A huge focus of parenting kids in the early years is focused on controlling their behavior, including how they talk.
We only let them get maybe a handful of words out before expecting them to sign or say "please" EVERY TIME to teach manners & asking politely.
We don't tolerate "back talk" and routinely remind them to be respectful of us and other authority figures.
We correct their grammar, their vocabulary, their tone - with high expectations.
And understandably so!
If we aren't modeling every single one of those skills ourselves, it's not going to sink in.
When we interrupt them, give them directions without saying "please", come at them with TONE, and give unwarranted lectures...
...it's no wonder they come at us with a tongue later in life.
I have been shocked by how politely & respectfully my daughters have been talking to my husband and I lately, and reflecting on how much of that they picked up from our modeling.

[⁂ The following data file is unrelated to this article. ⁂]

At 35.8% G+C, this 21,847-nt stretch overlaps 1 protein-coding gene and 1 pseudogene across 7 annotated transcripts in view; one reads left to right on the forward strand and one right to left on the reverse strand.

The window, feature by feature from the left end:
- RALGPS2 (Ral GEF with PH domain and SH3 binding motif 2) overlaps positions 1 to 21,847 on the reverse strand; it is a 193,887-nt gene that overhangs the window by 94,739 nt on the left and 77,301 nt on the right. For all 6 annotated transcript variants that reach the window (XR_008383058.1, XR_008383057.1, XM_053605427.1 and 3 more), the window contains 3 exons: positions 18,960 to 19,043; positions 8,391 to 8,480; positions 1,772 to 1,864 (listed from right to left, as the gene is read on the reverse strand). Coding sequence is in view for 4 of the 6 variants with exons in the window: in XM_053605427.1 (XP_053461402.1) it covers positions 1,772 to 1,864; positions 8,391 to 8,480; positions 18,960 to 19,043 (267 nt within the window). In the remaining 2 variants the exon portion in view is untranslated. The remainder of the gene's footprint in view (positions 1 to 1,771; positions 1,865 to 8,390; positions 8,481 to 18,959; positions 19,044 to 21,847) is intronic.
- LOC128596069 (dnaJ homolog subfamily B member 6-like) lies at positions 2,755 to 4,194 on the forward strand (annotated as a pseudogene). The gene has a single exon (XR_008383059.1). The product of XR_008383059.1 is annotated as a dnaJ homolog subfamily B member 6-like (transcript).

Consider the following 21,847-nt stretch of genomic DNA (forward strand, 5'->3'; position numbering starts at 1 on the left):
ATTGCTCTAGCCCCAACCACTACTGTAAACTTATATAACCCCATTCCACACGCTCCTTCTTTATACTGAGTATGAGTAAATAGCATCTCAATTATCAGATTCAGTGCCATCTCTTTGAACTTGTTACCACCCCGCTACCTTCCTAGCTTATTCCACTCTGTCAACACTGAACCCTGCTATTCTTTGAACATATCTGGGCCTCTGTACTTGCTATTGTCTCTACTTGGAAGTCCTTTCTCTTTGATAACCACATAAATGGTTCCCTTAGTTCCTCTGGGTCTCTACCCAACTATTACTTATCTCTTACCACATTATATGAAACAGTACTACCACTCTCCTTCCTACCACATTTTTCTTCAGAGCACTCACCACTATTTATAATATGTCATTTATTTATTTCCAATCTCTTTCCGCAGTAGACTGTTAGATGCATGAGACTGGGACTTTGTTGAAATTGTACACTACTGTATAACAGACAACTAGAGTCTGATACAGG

We've placed high importance on monitoring the way we speak to each other in front of them, and always worked to show them the dignity and respect they deserve as fellow human beings with a voice that matters.
It's paying off.
Yes, I have heard "I hate you" in the last week because kids are still kids (& they aren't my report card).
BUT - we're very mistaken if we think by being HARD on our kids and micromanaging their language we're teaching respect. That's not how it works.
If you're not hearing what you want to hear from your kids, listen to yourself.
Listen to the tone you use.
Listen to the way you speak to your partner (or even the dog).
See any resemblance?
The good news is... it's something you can change!
With intentionality and accountability, you can improve the outcome for both of you.
You can do hard things, friend.
You can say please too.